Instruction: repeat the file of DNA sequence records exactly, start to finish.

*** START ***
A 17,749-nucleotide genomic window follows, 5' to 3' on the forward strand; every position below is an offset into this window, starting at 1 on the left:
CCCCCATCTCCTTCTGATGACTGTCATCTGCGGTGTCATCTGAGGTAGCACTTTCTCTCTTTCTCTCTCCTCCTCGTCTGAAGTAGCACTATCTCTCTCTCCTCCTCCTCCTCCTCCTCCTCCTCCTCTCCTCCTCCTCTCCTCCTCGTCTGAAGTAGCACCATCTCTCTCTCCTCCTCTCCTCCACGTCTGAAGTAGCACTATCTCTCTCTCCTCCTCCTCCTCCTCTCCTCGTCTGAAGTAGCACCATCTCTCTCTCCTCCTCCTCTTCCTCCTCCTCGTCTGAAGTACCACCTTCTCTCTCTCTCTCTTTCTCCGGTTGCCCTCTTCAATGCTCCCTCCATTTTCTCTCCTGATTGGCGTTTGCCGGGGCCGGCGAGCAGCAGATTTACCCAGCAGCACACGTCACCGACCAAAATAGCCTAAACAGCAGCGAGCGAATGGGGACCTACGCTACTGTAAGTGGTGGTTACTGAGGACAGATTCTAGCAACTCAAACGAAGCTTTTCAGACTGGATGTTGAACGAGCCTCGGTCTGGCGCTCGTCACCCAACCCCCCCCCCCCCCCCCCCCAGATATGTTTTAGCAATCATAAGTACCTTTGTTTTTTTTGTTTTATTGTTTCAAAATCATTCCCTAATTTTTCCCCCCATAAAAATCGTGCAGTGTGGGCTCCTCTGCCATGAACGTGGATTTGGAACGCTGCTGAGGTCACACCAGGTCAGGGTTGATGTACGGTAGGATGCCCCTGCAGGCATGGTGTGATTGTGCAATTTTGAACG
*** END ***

A 17,749-nucleotide genomic window follows, 5' to 3' on the forward strand; every position below is an offset into this window, starting at 1 on the left:
CCCCCATCTCCTTCTGATGACTGTCATCTGCGGTGTCATCTGAGGTAGCACTTTCTCTCTTTCTCTCTCCTCCTCGTCTGAAGTAGCACTATCTCTCTCTCCTCCTCCTCCTCCTCCTCCTCCTCCTCTCCTCCTCCTCTCCTCCTCGTCTGAAGTAGCACCATCTCTCTCTCCTCCTCTCCTCCACGTCTGAAGTAGCACTATCTCTCTCTCCTCCTCCTCCTCCTCTCCTCGTCTGAAGTAGCACCATCTCTCTCTCCTCCTCCTCTTCCTCCTCCTCGTCTGAAGTACCACCTTCTCTCTCTCTCTCTTTCTCCGGTTGCCCTCTTCAATGCTCCCTCCATTTTCTCTCCTGATTGGCGTTTGCCGGGGCCGGCGAGCAGCAGATTTACCCAGCAGCACACGTCACCGACCAAAATAGCCTAAACAGCAGCGAGCGAATGGGGACCTACGCTACTGTAAGTGGTGGTTACTGAGGACAGATTCTAGCAACTCAAACGAAGCTTTTCAGACTGGATGTTGAACGAGCCTCGGTCTGGCGCTCGTCACCCAACCCCCCCCCCCCCCCCCCCCAGATATGTTTTAGCAATCATAAGTACCTTTGTTTTTTTTGTTTTATTGTTTCAAAATCATTCCCTAATTTTTCCCCCCATAAAAATCGTGCAGTGTGGGCTCCTCTGCCATGAACGTGGATTTGGAACGCTGCTGAGGTCACACCAGGTCAGGGTTGATGTACGGTAGGATGCCCCTGCAGGCATGGTGTGATTGTGCAATTTTGAACG